Orsola de Castro Profile

Orsola de Castro/The triumph of the ugly tomato

The similarities between the food and fashion industry are several, and it is often looking at the food industry that I derive the strength to have faith in fashion, because I know that where food leads fashion will follow – and food is leaps ahead in terms of looking at alternative ways to grow business and feed consumers.

Food and fashion both affect 100% of the population. Both food and fashion have a luxury element and a basic one, so you might not be able to afford gourmet, but you still have to eat, as you may not be interested in fashion, but you still need to use clothing.

Both industries have now reached geographically further afield than we ever imagined, relying on a huge and often exploited work-force; both industries take up space, consume energy and create waste that could be better distributed and reused.

With food, as with fashion, there is literally an ocean of difference between the globalised industry that supplies the big retailers on the high street, and the local, artisanal version of small producers just around the corner.

Global, glossy, perfect food and global, glossy, perfect fashion is what we have been served, in supermarkets and department stores, for the past 20 years, everyday, regardless of season, to the detriment of all artisanal practices.

And yet, food has shown us that this trend is reversible, and fashion is now looking at exploring the same parameters, finally, and beginning the improbable shift from massive to tiny, from the age of dinosaur to the age of the mammal.

Why? Because intensive agriculture and chemical usage has depleted the earth of its capacity to absorb rain water, because people are weary of eating the toxic chemicals our food is drenched with, because we are becoming aware of the environmental and ethical footprint that is linked with battery farming.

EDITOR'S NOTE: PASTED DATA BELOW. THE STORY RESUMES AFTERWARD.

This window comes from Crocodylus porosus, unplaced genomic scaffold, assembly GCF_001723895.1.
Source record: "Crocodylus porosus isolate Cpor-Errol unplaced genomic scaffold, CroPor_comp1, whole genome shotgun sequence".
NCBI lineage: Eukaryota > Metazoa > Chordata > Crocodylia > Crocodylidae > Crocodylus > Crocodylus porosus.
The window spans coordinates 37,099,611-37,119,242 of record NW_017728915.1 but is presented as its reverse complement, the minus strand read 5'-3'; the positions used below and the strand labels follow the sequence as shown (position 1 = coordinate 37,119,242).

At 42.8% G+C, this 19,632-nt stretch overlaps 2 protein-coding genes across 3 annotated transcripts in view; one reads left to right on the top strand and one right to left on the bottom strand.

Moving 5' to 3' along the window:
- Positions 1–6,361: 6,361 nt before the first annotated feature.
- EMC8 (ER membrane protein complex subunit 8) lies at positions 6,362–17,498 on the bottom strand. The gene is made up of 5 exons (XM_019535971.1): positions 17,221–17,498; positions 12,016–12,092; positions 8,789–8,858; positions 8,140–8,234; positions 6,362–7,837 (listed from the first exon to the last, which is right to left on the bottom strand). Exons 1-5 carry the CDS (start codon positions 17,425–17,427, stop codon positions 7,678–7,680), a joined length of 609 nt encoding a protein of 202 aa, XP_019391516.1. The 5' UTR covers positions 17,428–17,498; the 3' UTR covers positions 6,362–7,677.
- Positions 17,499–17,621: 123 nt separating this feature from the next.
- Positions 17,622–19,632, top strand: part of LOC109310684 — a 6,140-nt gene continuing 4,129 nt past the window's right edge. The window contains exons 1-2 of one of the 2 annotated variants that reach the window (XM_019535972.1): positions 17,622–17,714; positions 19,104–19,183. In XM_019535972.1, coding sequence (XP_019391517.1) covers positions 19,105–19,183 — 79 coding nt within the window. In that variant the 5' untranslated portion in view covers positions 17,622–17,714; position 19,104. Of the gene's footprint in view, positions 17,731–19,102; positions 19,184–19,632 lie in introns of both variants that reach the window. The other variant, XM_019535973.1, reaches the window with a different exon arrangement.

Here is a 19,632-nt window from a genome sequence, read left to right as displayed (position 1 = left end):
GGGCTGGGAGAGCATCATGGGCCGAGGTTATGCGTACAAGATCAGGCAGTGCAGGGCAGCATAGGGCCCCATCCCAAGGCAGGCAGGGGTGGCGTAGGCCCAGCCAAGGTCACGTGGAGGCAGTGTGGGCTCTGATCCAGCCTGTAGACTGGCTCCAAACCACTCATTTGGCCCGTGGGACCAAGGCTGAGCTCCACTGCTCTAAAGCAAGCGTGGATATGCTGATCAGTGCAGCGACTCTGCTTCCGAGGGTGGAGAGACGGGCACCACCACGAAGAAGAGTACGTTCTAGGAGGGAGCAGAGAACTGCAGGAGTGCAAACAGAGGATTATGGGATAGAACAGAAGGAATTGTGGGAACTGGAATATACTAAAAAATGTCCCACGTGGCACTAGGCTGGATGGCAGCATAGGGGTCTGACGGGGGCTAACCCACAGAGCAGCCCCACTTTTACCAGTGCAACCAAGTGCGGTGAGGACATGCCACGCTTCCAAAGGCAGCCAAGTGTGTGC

Foodstuff may be checked, controlled and look safe, in its nice packaging and labelled to the nines, but we really don’t know where it comes from, or how contaminated it really is, and questions are being asked.

Consumers understand that what you put inside their bodies affects their bodies, and suddenly, that ugly tomato that was lovingly grown in the organic farm 2 hours away from your home looks, and tastes, very different. It tastes purer, better, real.

If chemicals in food are a concern, chemicals in clothes should also be, and just as we have started to question the origin of what we eat, we need to apply those same health self-care principles to the clothes we wear, as the skin absorbs almost as much as the stomach does.

Our system is not efficient, and it is not safe. 

Safe is knowing where things come from, and who made them, or grew them, what are they made with, and knowing that there is  dignity in that toil, to provide the food that feeds and nurture us and the clothes that cover and adorn us. 

Safe is to consume things, not merely use them and throw them away. 

Food-wise, things are rapidly changing, and trends are moving consistently towards a total about turn, a real quest for forgotten flavours, local produce, purity and things that are genuine.

The new luxury gourmet is all about diversity, and imperfections are now accepted as nature’s creativity. The flavour lays in the fact that everything that is born naturally is unique, it’s only the manmade that distorts this individuality into conformity.

To engage the public on these issues is an important first step, providing information and guidance, advice on how to become a positive and creative part of the solution on a daily basis, because every choice we make comes with its resonance, and for every ugly tomato we chose to buy we stake our claim to a safer future.